ARC (New Earth #1) - Devon C. Ford
Deep Earth Orbit
January 19, 2033
I took my last look at Earth through the window, or hopefully Earth as I knew it anyway, feeling almost numb for the knowledge of what was going to happen.
“Annie?” I said aloud, hearing the soft, muted tone of acknowledgement hum from the speakers in each section to signify that my creation was listening. “Exact time until impact?”
Her synthesized voice filled the small, round corridor I was floating in. “Time until impact is nineteen hours, thirty-seven minutes and eight seconds, with a variant threshold of forty-nine seconds. Recommend you begin cryoprocedures within six hours, Dr. Anderson.”
“Thank you, may as well do it now,” I said absently, treating Annie politely as I always did, like she was a person who was concerned for my feelings instead of what she truly was: an integrated computer interface operating system usefully informing me of a forty-nine second margin for error.
Placing a hand on the glass and almost covering the little blue and green orb I was born, raised, and lived on, I said my final goodbyes in silence. I turned to propel my body horizontally toward the access to the upper corridor of the ARC, or Ark as we’d quickly decided to pronounce it all those years ago, when it was still the International Space Station. I’d been on board for eighteen months, and although fully acclimated to the environment, I doubted I would ever really get used to it.
I’d intentionally taken a specific route to get my last view of the planet we were all born on. The return route to my assigned cryopod took me past almost everyone else aboard, which was just about everyone as the only remaining people awake were the two maintenance specialists who would be reminded to rotate every twelve months by Annie. They would go into cryo for six months to cover the impact and the aftermath, then Annie would wake them to take their turns as the custodians of humanity.
Rank after rank of white tubes looking like torpedoes lined the chambers, all of which could be individually sealed in the event of anything catastrophic happening, and the ARC as a whole could be preserved with minimal losses. All of that was controlled by Annie, following her in-depth internal flowcharts of decision making which had taken me close to fifteen years to develop. The new subroutines for her to follow and enact accounted for almost a decade of that, when she was repurposed to be the caretaker of the human race.
On arriving at my assigned pod, I spun myself around lazily, allowing the zero gravity to do most of the work, and settled myself in to the soft straps.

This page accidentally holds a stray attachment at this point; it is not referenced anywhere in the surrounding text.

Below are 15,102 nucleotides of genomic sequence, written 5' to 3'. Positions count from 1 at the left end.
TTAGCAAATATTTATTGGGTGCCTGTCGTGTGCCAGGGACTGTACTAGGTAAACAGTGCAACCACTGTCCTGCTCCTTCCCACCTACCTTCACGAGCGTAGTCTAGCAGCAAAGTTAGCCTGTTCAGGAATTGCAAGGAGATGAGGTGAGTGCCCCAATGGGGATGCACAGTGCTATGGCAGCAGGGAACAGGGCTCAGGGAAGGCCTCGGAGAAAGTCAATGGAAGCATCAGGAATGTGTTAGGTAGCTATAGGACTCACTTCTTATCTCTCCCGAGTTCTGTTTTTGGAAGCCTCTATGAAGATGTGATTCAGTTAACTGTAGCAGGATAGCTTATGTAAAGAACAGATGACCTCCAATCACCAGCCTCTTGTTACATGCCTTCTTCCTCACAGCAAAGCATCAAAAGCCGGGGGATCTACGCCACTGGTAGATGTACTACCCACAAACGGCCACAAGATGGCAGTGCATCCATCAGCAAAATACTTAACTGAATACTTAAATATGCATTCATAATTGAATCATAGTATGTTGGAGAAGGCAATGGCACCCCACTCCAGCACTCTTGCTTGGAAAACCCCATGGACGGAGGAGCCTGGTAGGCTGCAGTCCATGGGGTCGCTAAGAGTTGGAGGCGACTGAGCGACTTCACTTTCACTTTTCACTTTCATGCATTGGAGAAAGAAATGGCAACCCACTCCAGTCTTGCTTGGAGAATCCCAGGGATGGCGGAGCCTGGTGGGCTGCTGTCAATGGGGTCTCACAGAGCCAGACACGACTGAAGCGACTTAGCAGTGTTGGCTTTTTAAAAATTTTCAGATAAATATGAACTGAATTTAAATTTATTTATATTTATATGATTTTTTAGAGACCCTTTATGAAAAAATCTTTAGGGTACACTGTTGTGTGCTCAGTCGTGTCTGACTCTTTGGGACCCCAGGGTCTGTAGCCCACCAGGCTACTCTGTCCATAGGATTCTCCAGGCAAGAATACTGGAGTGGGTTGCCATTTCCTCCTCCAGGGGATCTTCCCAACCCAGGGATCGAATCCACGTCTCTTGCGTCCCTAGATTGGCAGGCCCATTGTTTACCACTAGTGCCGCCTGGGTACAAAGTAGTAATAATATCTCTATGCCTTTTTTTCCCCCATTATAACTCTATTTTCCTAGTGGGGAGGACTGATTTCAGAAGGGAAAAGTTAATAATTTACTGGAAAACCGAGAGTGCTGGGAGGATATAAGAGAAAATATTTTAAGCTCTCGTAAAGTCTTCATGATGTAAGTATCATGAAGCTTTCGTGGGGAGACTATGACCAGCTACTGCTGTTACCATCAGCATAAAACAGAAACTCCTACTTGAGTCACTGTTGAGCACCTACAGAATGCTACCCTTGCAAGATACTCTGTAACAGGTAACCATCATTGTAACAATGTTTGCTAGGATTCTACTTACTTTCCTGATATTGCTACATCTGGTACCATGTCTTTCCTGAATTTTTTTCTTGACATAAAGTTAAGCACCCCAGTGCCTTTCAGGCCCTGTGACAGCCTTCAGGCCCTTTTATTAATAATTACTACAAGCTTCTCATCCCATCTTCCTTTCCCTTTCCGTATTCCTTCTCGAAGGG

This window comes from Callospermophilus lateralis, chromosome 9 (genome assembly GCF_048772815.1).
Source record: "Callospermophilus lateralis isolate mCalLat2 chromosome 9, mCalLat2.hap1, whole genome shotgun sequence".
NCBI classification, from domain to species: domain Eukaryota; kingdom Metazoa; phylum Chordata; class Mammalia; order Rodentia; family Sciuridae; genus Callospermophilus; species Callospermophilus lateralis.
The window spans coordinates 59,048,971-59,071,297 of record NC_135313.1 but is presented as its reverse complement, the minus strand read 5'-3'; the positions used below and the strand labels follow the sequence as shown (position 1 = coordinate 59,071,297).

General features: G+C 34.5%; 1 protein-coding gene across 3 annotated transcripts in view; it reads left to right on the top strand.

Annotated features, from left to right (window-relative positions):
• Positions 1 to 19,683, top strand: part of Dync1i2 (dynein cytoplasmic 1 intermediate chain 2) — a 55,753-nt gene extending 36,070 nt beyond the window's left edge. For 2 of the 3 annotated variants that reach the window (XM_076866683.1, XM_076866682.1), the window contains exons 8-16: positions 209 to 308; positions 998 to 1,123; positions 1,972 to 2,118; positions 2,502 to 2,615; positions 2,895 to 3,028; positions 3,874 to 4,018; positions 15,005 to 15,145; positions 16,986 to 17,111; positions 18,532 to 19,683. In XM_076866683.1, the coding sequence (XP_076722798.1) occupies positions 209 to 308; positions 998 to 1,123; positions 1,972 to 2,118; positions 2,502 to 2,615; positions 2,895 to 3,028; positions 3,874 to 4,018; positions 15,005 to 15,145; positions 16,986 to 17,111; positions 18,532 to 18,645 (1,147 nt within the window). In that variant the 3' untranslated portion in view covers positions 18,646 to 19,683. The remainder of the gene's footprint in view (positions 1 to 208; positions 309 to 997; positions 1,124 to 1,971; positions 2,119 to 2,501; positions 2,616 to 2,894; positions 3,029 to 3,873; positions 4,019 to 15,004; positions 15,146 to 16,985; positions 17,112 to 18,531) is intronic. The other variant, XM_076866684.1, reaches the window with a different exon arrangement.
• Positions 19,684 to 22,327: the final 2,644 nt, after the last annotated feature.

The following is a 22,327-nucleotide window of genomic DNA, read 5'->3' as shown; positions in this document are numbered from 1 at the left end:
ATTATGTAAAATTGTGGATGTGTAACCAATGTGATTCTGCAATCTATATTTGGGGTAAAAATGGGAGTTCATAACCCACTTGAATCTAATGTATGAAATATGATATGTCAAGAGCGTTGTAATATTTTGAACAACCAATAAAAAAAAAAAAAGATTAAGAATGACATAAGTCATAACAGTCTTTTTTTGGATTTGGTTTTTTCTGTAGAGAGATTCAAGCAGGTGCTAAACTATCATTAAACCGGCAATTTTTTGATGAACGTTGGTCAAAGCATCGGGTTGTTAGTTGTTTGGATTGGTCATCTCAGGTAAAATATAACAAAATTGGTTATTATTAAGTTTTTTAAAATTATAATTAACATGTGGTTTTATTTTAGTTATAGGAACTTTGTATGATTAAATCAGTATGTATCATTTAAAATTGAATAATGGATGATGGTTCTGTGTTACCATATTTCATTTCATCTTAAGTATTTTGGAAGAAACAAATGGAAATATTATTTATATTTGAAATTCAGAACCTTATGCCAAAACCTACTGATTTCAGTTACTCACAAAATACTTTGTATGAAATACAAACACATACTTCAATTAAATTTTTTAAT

“I’m ready, Annie,” I said out loud as the pod began to flash a sequence of lights denoting the cryotube was starting up, then placed the breathing mask over my face and needlessly adjusted the tracker device on my left wrist. I saw no sense in waiting or delaying it, as it wasn’t as though I could stay up late to watch the big show.
“Commencing cryosleep now,” came Annie’s soothing tones, making me feel grateful for the year and a half I’d spent working on finding the right voice for her program. “Goodnight, David. Sleep well.”
With that, I closed my eyes and breathed in the subtle combination of gasses that would put me under before my body was frozen into a state of hibernation.
So long, Earth, I thought to myself, see you in a hundred years.
May 25, 2021
As international billionaire entrepreneurs went, Amir Weatherby was young when he rose to the head of the family business. Their portfolio was so diverse that not one single person in the organization knew what fingers were in what pies, and there was a chief executive for each continent, often ones for individual countries depending on the concentration of assets and investments. The company, Icarus Investments, was so vast that it was everywhere and nowhere. They paid taxes to no country, and any organization that went after them for revenue ended up losing.
Amir, educated at all the right establishments and spending his time between his mother’s family in her native India and his father’s multiple estates in the US, was the epitome of the entitled elite. He appeared as a rich Saudi oil prince, spoke like he grew up on the upper east side of Manhattan, but was equally at home walking the sweltering, packed streets of the Indian capital.
Nothing was beyond his grasp; everything had a